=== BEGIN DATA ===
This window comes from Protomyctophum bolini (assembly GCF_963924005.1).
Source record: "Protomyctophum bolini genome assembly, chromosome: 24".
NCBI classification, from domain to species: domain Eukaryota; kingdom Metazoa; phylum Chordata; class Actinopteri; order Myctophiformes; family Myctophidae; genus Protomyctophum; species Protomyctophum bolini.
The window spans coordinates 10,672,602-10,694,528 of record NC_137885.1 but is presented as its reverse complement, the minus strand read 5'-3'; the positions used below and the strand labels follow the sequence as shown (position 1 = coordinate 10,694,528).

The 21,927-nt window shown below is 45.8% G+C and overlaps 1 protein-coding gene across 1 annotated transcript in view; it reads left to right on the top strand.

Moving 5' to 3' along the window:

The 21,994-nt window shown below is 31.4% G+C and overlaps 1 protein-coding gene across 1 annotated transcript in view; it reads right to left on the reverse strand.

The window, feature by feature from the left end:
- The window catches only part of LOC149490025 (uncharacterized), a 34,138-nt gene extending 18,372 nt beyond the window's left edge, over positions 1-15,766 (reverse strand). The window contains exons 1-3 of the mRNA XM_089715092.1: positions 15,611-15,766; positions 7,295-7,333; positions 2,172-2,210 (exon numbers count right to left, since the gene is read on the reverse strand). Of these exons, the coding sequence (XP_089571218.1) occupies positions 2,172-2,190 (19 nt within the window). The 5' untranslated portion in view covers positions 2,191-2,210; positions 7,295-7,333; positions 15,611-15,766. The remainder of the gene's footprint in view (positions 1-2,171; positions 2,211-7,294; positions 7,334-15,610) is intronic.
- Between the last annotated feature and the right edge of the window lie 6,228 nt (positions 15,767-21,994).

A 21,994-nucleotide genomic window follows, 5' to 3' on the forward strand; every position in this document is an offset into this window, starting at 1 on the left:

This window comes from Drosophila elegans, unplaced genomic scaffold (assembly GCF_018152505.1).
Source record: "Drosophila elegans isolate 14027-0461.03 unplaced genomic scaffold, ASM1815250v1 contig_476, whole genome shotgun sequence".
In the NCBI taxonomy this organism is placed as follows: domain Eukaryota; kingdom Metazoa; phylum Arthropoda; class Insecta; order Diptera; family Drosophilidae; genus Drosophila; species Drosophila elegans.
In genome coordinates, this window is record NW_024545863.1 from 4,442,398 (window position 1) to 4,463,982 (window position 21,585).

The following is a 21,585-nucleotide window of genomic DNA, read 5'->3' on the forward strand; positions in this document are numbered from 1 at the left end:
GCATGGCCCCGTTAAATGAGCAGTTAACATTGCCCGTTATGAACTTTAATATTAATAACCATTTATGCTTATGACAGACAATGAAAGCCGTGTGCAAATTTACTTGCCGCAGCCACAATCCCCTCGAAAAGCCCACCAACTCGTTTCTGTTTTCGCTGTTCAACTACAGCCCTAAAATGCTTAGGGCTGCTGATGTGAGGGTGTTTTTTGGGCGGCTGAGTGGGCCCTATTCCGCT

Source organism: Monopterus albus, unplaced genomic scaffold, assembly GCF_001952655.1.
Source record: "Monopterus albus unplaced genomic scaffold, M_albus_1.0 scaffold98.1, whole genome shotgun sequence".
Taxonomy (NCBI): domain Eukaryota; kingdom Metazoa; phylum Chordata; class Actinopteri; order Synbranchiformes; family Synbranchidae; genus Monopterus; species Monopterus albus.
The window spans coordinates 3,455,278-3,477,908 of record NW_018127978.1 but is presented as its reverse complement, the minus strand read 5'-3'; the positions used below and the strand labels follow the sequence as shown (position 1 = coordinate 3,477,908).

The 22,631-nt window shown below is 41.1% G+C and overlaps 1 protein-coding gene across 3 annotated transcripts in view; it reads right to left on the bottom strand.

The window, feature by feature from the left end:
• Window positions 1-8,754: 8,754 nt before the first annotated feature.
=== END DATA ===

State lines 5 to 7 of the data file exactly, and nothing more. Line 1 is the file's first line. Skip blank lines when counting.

The 21,927-nt window shown below is 45.8% G+C and overlaps 1 protein-coding gene across 1 annotated transcript in view; it reads left to right on the top strand.

Moving 5' to 3' along the window:

The 21,994-nt window shown below is 31.4% G+C and overlaps 1 protein-coding gene across 1 annotated transcript in view; it reads right to left on the reverse strand.